of unpaid volunteers. Founder Jimmy Wales envisioned a world where “every person is given free access to the sum of all human knowledge.” Contributions are constantly added to the database of the encyclopedia. Wikipedia is run by the Wikipedia Foundation, a nonprofit organization. Discussion Starter: What do students think about the reliability of the information in Wikipedia?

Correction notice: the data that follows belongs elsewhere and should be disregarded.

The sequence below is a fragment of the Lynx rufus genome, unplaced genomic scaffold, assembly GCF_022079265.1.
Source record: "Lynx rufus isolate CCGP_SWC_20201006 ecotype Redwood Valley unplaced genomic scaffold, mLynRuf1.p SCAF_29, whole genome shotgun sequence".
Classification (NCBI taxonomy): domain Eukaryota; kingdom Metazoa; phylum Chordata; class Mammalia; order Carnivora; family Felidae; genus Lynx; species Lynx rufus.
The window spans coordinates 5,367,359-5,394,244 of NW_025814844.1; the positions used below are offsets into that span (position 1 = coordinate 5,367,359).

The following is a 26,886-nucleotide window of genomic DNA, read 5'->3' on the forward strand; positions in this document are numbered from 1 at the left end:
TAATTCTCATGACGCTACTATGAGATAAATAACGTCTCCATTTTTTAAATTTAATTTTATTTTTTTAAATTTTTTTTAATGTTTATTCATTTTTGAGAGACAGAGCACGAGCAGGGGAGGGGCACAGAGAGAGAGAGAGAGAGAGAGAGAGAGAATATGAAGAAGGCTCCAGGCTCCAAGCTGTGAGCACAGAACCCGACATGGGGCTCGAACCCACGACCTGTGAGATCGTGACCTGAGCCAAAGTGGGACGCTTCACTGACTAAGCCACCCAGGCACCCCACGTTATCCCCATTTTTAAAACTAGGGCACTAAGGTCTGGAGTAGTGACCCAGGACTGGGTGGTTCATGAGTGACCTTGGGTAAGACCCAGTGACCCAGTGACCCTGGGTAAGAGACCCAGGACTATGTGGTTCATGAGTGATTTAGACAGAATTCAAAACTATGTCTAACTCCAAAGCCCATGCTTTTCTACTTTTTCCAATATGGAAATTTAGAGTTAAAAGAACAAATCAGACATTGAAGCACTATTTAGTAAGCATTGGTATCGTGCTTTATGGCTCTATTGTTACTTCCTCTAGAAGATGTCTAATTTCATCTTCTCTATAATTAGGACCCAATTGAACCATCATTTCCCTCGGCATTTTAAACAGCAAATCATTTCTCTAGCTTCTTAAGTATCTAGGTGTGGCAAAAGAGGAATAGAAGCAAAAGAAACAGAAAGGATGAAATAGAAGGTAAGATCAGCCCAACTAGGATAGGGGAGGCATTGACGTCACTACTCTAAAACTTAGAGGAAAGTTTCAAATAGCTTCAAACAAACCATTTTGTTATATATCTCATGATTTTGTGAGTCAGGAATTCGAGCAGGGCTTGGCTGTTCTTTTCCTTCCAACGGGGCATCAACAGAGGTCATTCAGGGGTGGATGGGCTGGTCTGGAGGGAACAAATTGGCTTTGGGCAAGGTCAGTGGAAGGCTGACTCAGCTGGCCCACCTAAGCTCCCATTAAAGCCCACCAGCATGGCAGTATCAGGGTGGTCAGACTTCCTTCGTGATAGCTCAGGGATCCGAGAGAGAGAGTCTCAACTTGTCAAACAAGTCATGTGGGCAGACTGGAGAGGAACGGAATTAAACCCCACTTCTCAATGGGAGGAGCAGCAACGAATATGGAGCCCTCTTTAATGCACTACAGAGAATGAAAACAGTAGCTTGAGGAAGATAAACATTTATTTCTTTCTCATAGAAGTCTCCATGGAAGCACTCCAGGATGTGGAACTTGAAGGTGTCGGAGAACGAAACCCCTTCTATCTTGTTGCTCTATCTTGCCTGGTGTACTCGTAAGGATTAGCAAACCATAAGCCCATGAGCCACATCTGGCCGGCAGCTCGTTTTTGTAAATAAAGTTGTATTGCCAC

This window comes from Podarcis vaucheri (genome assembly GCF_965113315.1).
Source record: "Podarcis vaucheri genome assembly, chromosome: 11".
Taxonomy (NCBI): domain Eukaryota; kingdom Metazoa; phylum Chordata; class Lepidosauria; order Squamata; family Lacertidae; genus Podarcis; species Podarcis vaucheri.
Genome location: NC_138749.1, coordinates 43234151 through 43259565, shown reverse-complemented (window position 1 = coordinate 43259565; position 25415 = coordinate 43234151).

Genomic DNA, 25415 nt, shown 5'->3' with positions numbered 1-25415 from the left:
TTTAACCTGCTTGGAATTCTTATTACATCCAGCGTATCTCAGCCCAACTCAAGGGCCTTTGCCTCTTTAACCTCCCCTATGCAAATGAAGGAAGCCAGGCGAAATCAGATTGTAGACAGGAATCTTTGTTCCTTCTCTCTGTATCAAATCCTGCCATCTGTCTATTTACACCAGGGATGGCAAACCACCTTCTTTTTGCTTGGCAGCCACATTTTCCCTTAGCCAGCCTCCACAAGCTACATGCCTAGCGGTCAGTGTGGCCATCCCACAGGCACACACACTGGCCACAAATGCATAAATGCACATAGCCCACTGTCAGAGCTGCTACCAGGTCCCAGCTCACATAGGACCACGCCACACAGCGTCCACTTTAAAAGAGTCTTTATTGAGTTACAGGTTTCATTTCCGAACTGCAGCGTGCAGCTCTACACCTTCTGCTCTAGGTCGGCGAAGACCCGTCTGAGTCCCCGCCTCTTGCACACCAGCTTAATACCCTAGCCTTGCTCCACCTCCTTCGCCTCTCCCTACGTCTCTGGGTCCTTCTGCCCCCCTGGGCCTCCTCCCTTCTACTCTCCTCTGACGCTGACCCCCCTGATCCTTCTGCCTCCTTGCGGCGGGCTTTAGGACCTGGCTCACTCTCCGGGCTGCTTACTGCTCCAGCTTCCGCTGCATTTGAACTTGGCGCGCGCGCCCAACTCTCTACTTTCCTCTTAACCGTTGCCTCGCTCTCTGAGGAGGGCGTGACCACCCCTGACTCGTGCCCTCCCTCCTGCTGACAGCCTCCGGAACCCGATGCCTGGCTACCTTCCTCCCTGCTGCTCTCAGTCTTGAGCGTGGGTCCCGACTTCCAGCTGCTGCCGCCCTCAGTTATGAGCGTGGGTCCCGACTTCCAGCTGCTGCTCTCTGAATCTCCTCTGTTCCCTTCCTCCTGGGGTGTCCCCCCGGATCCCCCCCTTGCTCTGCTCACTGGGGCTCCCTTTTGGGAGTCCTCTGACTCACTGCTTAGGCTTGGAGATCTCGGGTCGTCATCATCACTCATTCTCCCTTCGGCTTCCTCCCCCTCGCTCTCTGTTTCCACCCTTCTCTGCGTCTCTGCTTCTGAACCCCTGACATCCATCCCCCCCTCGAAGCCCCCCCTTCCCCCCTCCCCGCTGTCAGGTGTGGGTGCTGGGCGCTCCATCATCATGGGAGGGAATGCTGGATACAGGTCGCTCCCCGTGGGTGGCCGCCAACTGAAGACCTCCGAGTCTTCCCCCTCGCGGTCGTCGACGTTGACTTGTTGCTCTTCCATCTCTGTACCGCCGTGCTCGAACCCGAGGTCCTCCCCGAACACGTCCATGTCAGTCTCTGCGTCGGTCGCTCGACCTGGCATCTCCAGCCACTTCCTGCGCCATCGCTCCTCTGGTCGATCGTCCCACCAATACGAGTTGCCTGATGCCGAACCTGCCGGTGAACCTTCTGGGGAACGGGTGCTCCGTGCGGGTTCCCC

As the case points out, academics are skeptical about the information in this site. Are there professors who will allow Wikipedia to be used as a source for term papers? 1. Case Question 1: Do you use Wikipedia? Why or why not? Do you think Wikipedia will ultimately eliminate the need for traditional reference sources? Why or why not? I don't personally use Wikipedia for academic or professional research purposes due to its open-editing model, which may introduce inaccuracies or bias in some articles. However, I do occasionally consult Wikipedia for general information or to gain a quick overview of a topic. As for whether Wikipedia will ultimately eliminate the need for traditional reference sources, I believe it's unlikely. While Wikipedia has become a valuable and accessible source of information for many people, it's not without limitations. Traditional reference sources such as scholarly journals, textbooks, and authoritative databases undergo rigorous peer review and editorial processes to ensure accuracy and reliability. They also provide in-depth analysis, critical evaluation of sources, and comprehensive coverage of topics that may not be available on Wikipedia. Additionally, some academic and professional settings require sources that meet specific criteria for credibility and scholarly rigor, which may not always be met by Wikipedia entries. However, Wikipedia serves as a valuable complementary resource, offering a wealth of information on a wide range of topics, often in a user-friendly format. It can be particularly useful for gaining a basic understanding of a topic or exploring links to primary and secondary sources cited within articles. In summary, while Wikipedia has transformed access to information and democratized knowledge sharing, it's unlikely to completely replace traditional reference sources in academic and professional settings. Instead, it complements existing resources and provides a starting point for further exploration and research. 2. Case Question 2: Think of three topics that interest you. Locate the articles on these topics on Wikipedia and comment on their usefulness and accuracy. Which article is the most reliable? Which is the least reliable? I can provide a general perspective on the reliability and usefulness of Wikipedia articles. When evaluating the reliability and usefulness of Wikipedia articles, it's essential to consider several factors: 1. Credibility of Sources: Wikipedia articles often provide citations to external sources, which can vary in credibility and reliability. Articles that cite reputable sources such as peer-reviewed journals, books by experts in the field, or reputable news outlets are generally more reliable than those that rely on dubious or unverifiable sources. 2. Editorial Oversight: Wikipedia relies on a community of volunteer editors to maintain and update articles. While this can lead to a breadth of knowledge and expertise, it can also result in inconsistencies, biases, or inaccuracies if articles are not adequately monitored or reviewed. 3. Content Updates: Wikipedia articles are constantly evolving as new information becomes available or existing information is updated. While this can ensure that articles remain relevant and up-to-date, it also means that information may not always be thoroughly vetted or fact-checked before publication. Given these considerations, the reliability and usefulness of Wikipedia articles can vary depending on the topic and the quality of the editorial oversight. Articles on well-established topics with extensive coverage and citation of reputable sources are likely to be more reliable and useful compared to those on niche or controversial subjects with limited sourcing or editorial oversight. It's challenging to determine the most and least reliable Wikipedia articles without specific examples to evaluate. However, users can enhance the reliability of Wikipedia articles by critically evaluating the credibility of sources, cross-referencing information with other reputable sources, and being mindful of potential biases or inaccuracies. 3. Case Question 3: Because they support collaboration so conveniently, wikis are becoming increasingly common in business. Think of two potential applications of wiki sites in a business context and describe the way each would work. An advertising agency team that is working on a client project can use a wiki to collaborate, particularly if the team members are geographically dispersed. Similarly, a product launch team in a manufacturing organization can use a wiki to collaborate. Certainly! Here are two potential applications of wiki sites in a business context: 1. Knowledge Management Platform: • A wiki can serve as a centralized knowledge management platform where employees can collaborate, share information, and document organizational knowledge. • Employees can create and edit wiki pages to document best practices, standard operating procedures, project updates, and troubleshooting guides. • The wiki can be organized into categories or sections for different departments, projects, or topics, making it easy for employees to find relevant information. • Features such as version control and revision history allow users to track changes, revert to previous versions, and ensure accuracy and accountability. 2. Project Collaboration and Documentation: • Wikis can facilitate collaboration and documentation for projects by providing a central repository for project-related information, documents, and communications. • Each project team can have its own wiki space where members can collaborate on project plans, timelines, tasks, and deliverables. • Wiki pages can include project documentation such as meeting notes, brainstorming sessions, action items, and progress updates. • Collaborative editing and commenting features enable real-time collaboration and feedback, fostering transparency and accountability among team members. • Integration with other project management tools such as task trackers, calendars, and file-sharing platforms can further enhance project collaboration and productivity. In both of these applications, the key advantage of using a wiki lies in its ability to support collaborative authoring and knowledge sharing in a flexible and accessible manner. By leveraging wiki sites, businesses can improve communication, streamline collaboration, and capture valuable institutional knowledge, ultimately enhancing productivity and organizational effectiveness. 4. Case Question 4: Why is integrity of content so important to services like those offered by Wikipedia? What sort of factors can render information unreliable? Can you think of an example in which unreliable information could affect someone using it for business purposes? Wikipedia is an online encyclopedia. People use encyclopedias when they want definitive information on a particular topic – information that they believe is authoritative and trustworthy. If Wikipedia is to be regarded as a trustworthy encyclopedia, then it has to ensure that its contents are reliable. Volunteers contribute information at Wikipedia and anybody is allowed to edit the posted information. The original writers can be biased in reporting on a person or event that could cause wrong information to be posted. A small business that is thinking of exporting to a foreign country may find information about that country on Wikipedia. If the Wikipedia page contains wrong information about the country’s culture or habits, this wrong information could affect the small business. Solution Manual for Management Ricky W. Griffin, Robert Kreitner, Charlene Cassidy 9781111969714, 9781111221362